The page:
How a detective helped nail chest killer Richard Cottingham from the grave


On Thursday, the Nassau County Police Department dispatched the widow of Det. Pat Bellotti linked to a live stream of a press conference to announce that her latest case had resulted in a new murder charge against the so-called Torso Killer – two decades after her husband started working him.

“Fortunately, everything he did ended well,” Mary Bellotti told The Daily Beast.

Pat Bellotti had always been a physically imposing presence before a protracted battle with terminal cancer handed him over to administrative duties with the Long Island County Homicide Squad in 2003. “bear” – and he was particularly affected by cases involving children.

This included his latest investigation, which he began in 2003 after reading a letter to the Homicide Squad from a 3-year-old woman when her mother was sexually assaulted and asphyxiated in her car in a mall parking lot. 35 years earlier.

This colder-than-cold affair could have been forgotten if Bellotti had simply put the letter aside. Instead, he called the now grown daughter, Darlene Altman, then went to Homicide Squad Commander Dennis Farrell.

“Pat walks into my office, he says, ‘Hey boss, I was just on the phone with a very nice woman and she said her mother was the victim of a 1968 homicide in Valley Stream,'” Farrell said. at the Daily Beast. . “I think the sum and substance was that the woman said to him, ‘You know, I know there’s been so much progress in police technology, investigative tools. Is there any chance you can take another look at my mother’s case? »

Farrell reminded Bellotti that the team was understaffed and already overwhelmed with ongoing homicides.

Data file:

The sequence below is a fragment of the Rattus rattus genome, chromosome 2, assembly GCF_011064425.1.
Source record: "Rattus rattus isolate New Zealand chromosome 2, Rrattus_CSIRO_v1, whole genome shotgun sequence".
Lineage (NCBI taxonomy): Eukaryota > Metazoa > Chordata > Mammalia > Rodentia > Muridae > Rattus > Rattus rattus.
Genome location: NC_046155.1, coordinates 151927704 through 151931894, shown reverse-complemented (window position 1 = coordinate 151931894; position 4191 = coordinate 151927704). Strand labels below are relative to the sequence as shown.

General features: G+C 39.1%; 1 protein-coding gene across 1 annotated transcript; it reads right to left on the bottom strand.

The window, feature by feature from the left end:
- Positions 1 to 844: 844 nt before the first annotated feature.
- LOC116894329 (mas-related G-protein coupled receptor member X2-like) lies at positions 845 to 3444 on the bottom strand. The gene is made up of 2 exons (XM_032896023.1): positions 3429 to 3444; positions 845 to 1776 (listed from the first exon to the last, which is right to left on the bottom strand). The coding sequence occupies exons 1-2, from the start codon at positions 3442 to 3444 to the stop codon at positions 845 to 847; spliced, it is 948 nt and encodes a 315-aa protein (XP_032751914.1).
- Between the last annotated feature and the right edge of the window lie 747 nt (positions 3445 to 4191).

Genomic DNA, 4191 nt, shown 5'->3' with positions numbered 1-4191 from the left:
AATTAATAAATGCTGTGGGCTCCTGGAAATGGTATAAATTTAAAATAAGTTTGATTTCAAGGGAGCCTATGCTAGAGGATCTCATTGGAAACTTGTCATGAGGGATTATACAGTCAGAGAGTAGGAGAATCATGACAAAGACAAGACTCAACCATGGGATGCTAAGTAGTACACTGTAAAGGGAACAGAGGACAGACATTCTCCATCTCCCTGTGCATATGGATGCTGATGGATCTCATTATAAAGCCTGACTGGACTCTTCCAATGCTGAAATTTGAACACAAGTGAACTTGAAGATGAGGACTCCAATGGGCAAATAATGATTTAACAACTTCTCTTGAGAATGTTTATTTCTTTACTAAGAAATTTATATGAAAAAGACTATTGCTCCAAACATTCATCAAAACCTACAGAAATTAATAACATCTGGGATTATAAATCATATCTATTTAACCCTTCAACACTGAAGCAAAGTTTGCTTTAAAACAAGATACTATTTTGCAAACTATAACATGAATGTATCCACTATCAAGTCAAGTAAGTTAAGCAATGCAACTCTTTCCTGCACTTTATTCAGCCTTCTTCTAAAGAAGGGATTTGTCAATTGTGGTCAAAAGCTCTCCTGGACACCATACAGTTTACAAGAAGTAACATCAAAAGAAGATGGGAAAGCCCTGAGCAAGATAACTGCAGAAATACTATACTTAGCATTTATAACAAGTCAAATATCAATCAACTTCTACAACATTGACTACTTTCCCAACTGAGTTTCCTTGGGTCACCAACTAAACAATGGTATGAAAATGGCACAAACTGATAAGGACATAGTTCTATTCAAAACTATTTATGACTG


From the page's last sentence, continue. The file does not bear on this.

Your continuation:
“I said, ‘Pat, I’m almost up to my neck in the alligators here investigating these other cases. I don’t have anyone to assign to that,” Farrell recalled. “And he goes, ‘Well, you know, I’m a detective. I can do it.”

Farrell would remember the protective impulse that comes when someone you care about is in an uphill battle with a serious illness. But Bellotti did indeed remain a detective in every important sense.

“I said, ‘OK, go do some research, come back, we’ll talk about it,'” Farrell recalled. “So he does.”

Photo illustrations by Luis G. Rendon/The Daily Beast/Courtesy of Darlene Altman

Bellotti went to the case morgue to pull reports from the more than 100 detectives who had worked on the case early on. Records revealed that 23-year-old Diane Cusick left home on February 15, 1968 to shop for shoes at the nearby Green Acres mall. Her granddaughter stayed home with her grandparents, who got worried when Cusick didn’t return and went looking for her. They spotted Cusick’s car in the mall parking lot in the early morning darkness. Grandpa found Cusick inside with duct tape over his mouth. He pulled it back, but she had already breathed her last.

Thirty-five years later, Bellotti invited Altman to join the team for an interview.

“He took me to a conference room,” Altman recalled. “He had all the original files from my mother’s case…like six big cardboard boxes. He sat down and talked with me. He said he had read my letter and was touched. He was so warm and kind. And he really understood what I had been through.

She spoke to The Daily Beast like she had to Bellotti.

“I was very embarrassed that I have no memory of my mother,” she said. “I only knew what people were telling me because I was so young at the time. It was two months before my fourth birthday, so I don’t remember her.

Her grandparents adopted her after the murder.

“They then became mom and dad instead of grandma and grandpa,” she said. “My mother had twin brothers who were my uncles. So now they have become my brothers. It really affected my whole life.

“And unfortunately, no one in my family understood that. My mother’s memory has not been preserved. She didn’t talk about her.

“But I have to say very clearly, though, that my grandparents were wonderful, wonderful people. They did a wonderful job and everything they could for my benefit. I was number one to them and nothing they did was intentional and they didn’t realize how, what impact it would have on me. I guess they thought it best not to talk about her. So they chose to do it that way. »